Squeezing Light at the Nanoscale

June 19, 2018

These nanodiscs act as micro-resonators, trapping infrared photons and generating polaritons. When illuminated with infrared light, the discs concentrate light in a volume thousands of times smaller than is possible with standard optical materials, which can be used to detect single biomolecules. (Image courtesy of the Capasso Lab/Harvard SEAS)

Researchers at the Harvard John A. Paulson School of Engineering and Applied Sciences (SEAS) [and the Department of Physics] have developed a new technique to squeeze infrared light into ultra-confined spaces, generating an intense, nanoscale antenna that could be used to detect single biomolecules.

The researchers harnessed the power of polaritons, particles that blur the distinction between light and matter. This ultra-confined light can be used to detect very small amounts of matter close to the polaritons. For example, many hazardous substances, such as formaldehyde, have an infrared signature that can be magnified by these antennas. The shape and size of the polaritons can also be tuned, paving the way to smart infrared detectors and biosensors. This work opens up a new frontier in nanophotonics.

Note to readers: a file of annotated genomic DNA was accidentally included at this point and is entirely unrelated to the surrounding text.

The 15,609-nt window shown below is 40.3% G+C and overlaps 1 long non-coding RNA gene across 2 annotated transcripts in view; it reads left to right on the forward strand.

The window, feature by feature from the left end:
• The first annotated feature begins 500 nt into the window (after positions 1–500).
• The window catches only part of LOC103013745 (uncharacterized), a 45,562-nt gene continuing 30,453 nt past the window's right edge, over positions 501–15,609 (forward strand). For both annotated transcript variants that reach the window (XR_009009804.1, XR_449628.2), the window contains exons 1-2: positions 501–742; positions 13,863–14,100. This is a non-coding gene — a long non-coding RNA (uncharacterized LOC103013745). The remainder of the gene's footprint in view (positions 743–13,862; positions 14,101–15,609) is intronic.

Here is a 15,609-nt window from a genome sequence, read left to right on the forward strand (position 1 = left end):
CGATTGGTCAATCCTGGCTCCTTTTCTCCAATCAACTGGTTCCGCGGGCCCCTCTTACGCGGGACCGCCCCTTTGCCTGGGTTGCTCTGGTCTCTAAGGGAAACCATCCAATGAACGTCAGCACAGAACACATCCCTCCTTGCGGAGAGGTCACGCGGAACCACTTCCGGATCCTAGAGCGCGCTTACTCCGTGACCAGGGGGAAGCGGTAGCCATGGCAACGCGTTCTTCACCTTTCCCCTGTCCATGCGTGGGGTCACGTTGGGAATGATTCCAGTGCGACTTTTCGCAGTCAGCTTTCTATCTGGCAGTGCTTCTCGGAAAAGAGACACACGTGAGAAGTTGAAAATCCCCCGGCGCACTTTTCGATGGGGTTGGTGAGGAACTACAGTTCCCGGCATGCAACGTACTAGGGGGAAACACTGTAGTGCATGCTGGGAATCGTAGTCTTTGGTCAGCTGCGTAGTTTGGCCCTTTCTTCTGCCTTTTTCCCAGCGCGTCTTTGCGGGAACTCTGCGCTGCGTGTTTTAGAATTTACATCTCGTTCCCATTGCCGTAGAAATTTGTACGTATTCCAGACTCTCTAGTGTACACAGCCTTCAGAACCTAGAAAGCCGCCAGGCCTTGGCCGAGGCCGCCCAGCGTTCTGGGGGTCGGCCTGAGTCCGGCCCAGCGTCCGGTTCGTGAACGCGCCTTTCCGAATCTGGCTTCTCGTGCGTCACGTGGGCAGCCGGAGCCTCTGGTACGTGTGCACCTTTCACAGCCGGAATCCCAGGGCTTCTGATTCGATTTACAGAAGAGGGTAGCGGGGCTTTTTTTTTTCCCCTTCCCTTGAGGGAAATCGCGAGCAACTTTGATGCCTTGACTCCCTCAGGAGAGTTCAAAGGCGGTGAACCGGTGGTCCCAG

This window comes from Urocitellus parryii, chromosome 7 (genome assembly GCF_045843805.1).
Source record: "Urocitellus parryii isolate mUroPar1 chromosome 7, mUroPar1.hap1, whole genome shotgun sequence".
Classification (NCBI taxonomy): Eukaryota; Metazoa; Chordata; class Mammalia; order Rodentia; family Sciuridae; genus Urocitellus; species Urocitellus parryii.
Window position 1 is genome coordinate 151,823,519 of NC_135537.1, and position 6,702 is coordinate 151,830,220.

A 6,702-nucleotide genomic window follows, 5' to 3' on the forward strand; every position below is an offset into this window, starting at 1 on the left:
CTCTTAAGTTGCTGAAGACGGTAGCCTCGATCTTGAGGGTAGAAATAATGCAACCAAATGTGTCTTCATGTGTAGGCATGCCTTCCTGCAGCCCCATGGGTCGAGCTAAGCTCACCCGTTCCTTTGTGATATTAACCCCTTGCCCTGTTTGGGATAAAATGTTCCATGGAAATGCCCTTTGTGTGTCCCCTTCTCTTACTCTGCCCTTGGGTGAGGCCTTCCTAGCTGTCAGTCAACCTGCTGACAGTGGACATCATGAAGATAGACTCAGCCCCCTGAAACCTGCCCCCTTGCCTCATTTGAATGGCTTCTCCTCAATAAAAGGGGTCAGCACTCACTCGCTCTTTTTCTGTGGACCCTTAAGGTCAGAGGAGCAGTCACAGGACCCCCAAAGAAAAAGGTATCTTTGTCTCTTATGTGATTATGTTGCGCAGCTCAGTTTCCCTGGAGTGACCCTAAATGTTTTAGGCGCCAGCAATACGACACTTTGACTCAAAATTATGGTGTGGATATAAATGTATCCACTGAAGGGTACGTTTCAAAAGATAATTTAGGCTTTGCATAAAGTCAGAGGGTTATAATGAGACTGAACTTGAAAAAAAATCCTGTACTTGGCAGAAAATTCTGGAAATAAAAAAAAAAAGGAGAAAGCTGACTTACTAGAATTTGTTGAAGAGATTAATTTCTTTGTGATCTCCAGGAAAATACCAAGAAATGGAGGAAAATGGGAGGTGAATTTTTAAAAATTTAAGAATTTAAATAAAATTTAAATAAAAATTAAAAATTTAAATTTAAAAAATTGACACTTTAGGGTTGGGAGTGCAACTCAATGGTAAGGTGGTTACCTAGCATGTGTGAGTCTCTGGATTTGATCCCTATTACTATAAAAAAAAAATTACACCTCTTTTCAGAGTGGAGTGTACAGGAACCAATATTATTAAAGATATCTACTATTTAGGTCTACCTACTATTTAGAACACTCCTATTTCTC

The research is published in Science Advances...

Continue reading: "Squeezing light at the nanoscale Ultra-confined light could detect harmful molecules" by Leah Burrows, June 15, 2018. https://www.seas.harvard.edu/news/2018/06/squeezing-light-at-nanoscale.

Also read the research article: M. Tamagnone, A. Ambrosio, K. Chaudhary, L.A. Jauregui, P. Kim, W.L. Wilson, and F. Capasso, "Ultra-confined mid-infrared resonant phonon polaritons in van der Waals nanostructures," Science Advances 4 (2018) DOI: 10.1126/sciadv.aat7189.